One of the recommendations agreed to by government is the introduction of new post-study work arrangements, which are planned to come into effect in 2013.

On 30 November 2011, the government announced plans to extend eligibility of the post-study work visa. In addition to university graduates, the new post-study work arrangements are to be extended to Bachelor, Masters by coursework, Masters by research and PhD degree graduates from other education providers accredited to offer degree level programs in Australia.

The government also announced that graduates must complete their qualifications as a result of meeting the Australian study requirement which requires at least two academic years’ study in Australia.
See:
Government Extends Support for International Education – Media Release
Australian Study Requirement

To address recommendation 24 of the Knight Review, the government has recently introduced a Bill into Parliament that proposes to cease the automatic cancellation of student visas. 
See: Improvements for Existing Student Visa Holders ( 76KB PDF file)

Discussion paper on the Review of the Student Visa Assessment Level Framework (Recommendation 32)

Comments on the discussion paper on the Review of the Student Visa Assessment Level Framework closed on 16 March 2012.
See: Discussion Paper on the Review of the Student Visa AL Framework (201KB PDF file)

Frequently asked questions

The following information package provides further detail on the Knight Review changes to the student visa program.
See:
The University Sector – Streamlined Processing ( 88KB PDF file)
Post-Study Work Arrangements ( 75KB PDF file)
Genuine Temporary Entrant Requirement ( 94KB PDF file)
Vocational Education and Training (VET), Schools and Non-Award Sectors ( 87KB PDF file)
English Language Intensive Courses for Overseas Students (ELICOS) Sector ( 76KB PDF file)
Higher Degree by Research (HDR) Sector ( 79KB PDF file)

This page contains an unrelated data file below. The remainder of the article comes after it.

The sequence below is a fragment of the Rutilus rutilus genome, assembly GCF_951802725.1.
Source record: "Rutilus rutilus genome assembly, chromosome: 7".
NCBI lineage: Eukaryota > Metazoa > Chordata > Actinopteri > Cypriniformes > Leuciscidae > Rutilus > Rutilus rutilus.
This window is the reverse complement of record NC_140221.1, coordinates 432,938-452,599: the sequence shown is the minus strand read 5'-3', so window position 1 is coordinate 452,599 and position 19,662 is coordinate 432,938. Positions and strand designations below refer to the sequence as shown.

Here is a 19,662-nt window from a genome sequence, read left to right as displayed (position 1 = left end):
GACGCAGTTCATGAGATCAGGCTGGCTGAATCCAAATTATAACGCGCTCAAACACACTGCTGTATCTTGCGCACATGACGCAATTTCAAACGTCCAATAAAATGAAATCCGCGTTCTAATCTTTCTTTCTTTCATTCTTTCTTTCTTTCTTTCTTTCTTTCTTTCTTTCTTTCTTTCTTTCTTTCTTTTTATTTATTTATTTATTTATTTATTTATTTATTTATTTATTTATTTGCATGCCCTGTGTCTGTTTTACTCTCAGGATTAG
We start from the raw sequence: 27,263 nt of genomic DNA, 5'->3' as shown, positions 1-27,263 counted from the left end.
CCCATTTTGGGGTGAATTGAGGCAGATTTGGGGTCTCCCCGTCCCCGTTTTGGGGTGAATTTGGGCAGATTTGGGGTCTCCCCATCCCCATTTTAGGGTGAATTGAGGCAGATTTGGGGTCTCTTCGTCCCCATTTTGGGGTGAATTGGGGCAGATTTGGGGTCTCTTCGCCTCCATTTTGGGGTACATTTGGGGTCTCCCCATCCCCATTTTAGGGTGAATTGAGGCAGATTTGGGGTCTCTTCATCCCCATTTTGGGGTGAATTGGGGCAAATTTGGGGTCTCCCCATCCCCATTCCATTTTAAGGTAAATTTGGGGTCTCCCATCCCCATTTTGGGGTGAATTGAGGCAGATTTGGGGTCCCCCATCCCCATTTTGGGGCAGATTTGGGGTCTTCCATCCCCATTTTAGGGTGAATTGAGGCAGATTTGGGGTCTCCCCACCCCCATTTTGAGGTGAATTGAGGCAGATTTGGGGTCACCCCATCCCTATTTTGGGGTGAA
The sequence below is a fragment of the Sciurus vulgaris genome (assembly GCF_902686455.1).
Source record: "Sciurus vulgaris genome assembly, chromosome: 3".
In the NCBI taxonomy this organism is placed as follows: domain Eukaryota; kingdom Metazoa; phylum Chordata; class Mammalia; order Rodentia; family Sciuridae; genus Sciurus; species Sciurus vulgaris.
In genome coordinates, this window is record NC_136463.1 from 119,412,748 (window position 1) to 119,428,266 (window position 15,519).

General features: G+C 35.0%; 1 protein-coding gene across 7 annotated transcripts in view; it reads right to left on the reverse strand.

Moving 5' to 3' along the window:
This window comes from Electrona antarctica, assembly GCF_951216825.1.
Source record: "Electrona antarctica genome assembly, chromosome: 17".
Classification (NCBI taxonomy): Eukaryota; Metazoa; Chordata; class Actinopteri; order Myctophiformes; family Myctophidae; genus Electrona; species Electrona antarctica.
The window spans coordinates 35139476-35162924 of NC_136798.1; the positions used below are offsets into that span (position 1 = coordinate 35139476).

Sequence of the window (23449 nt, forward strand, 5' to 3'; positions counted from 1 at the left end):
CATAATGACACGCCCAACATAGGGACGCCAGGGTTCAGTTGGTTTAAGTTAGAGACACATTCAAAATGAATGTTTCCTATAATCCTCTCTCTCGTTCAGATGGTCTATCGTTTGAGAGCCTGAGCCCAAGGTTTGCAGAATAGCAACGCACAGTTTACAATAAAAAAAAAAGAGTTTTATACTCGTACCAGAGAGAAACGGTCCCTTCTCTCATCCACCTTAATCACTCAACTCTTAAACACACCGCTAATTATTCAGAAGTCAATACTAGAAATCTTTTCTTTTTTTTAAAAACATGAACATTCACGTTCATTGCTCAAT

More Flexible Work Conditions ( 68KB PDF file)
Improvements for Existing Student Visa Holders ( 76KB PDF file)
Visa Processing Improvements ( 75KB PDF file)
Education Visa Consultative Committee (EVCC) ( 49KB PDF file)
Review of Assessment Level Framework ( 62KB PDF file)

See also: 
Review of Assessment Level Framework – Terms of Reference ( 59KB PDF file)
List of External Reference Group Members – Revi
ew of Assessment Level Framework

 

March 23, 2012

 

The Minister for Immigration and Citizenship, Chris Bowen MP, today announced key changes to the student visa program recommended by the Knight Review will commence from 24 March, as part of the government’s commitment to position Australia as a preferred study destination for international students.

‘International education plays a vital role in a growing economy, educational outcomes and Australia’s diplomatic engagement with other countries, so it’s important that we give it the best possible support,’ Mr Bowen said.

‘From 24 March, we are implementing streamlined visa processing arrangements for prospective students enrolled in Bachelor, Masters or Doctoral degrees at participating universities, making the application process simpler and faster.’

In recognition of these institutions’ track record, university students — regardless of their country of origin — will be treated as though they are lower risk and will need to submit less evidence in support of their visa application, similar to the current assessment level (AL) 1.